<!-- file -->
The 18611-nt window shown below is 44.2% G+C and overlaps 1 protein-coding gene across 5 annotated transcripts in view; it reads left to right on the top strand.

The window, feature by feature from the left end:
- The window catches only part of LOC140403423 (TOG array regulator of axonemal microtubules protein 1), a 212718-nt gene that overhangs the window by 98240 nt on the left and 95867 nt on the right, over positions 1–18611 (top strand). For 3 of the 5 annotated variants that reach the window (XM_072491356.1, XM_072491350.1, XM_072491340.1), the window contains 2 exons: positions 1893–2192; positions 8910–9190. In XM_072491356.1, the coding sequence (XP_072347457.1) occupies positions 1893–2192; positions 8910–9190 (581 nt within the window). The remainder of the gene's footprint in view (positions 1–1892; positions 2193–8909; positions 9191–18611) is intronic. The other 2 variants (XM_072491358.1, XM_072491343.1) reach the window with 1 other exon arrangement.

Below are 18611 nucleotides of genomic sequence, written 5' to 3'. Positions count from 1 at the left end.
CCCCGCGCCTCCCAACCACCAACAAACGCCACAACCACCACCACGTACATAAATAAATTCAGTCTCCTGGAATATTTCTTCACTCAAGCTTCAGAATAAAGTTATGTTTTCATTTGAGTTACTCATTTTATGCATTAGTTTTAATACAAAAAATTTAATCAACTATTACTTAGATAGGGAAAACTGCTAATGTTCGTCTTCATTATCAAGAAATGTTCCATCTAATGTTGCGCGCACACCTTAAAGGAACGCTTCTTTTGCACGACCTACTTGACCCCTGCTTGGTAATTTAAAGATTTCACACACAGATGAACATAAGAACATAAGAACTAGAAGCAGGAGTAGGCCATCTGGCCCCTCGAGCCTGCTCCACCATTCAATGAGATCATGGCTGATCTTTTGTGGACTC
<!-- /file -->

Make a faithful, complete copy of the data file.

The 18611-nt window shown below is 44.2% G+C and overlaps 1 protein-coding gene across 5 annotated transcripts in view; it reads left to right on the top strand.

The window, feature by feature from the left end:
- The window catches only part of LOC140403423 (TOG array regulator of axonemal microtubules protein 1), a 212718-nt gene that overhangs the window by 98240 nt on the left and 95867 nt on the right, over positions 1–18611 (top strand). For 3 of the 5 annotated variants that reach the window (XM_072491356.1, XM_072491350.1, XM_072491340.1), the window contains 2 exons: positions 1893–2192; positions 8910–9190. In XM_072491356.1, the coding sequence (XP_072347457.1) occupies positions 1893–2192; positions 8910–9190 (581 nt within the window). The remainder of the gene's footprint in view (positions 1–1892; positions 2193–8909; positions 9191–18611) is intronic. The other 2 variants (XM_072491358.1, XM_072491343.1) reach the window with 1 other exon arrangement.

Below are 18611 nucleotides of genomic sequence, written 5' to 3'. Positions count from 1 at the left end.
CCCCGCGCCTCCCAACCACCAACAAACGCCACAACCACCACCACGTACATAAATAAATTCAGTCTCCTGGAATATTTCTTCACTCAAGCTTCAGAATAAAGTTATGTTTTCATTTGAGTTACTCATTTTATGCATTAGTTTTAATACAAAAAATTTAATCAACTATTACTTAGATAGGGAAAACTGCTAATGTTCGTCTTCATTATCAAGAAATGTTCCATCTAATGTTGCGCGCACACCTTAAAGGAACGCTTCTTTTGCACGACCTACTTGACCCCTGCTTGGTAATTTAAAGATTTCACACACAGATGAACATAAGAACATAAGAACTAGAAGCAGGAGTAGGCCATCTGGCCCCTCGAGCCTGCTCCACCATTCAATGAGATCATGGCTGATCTTTTGTGGACTC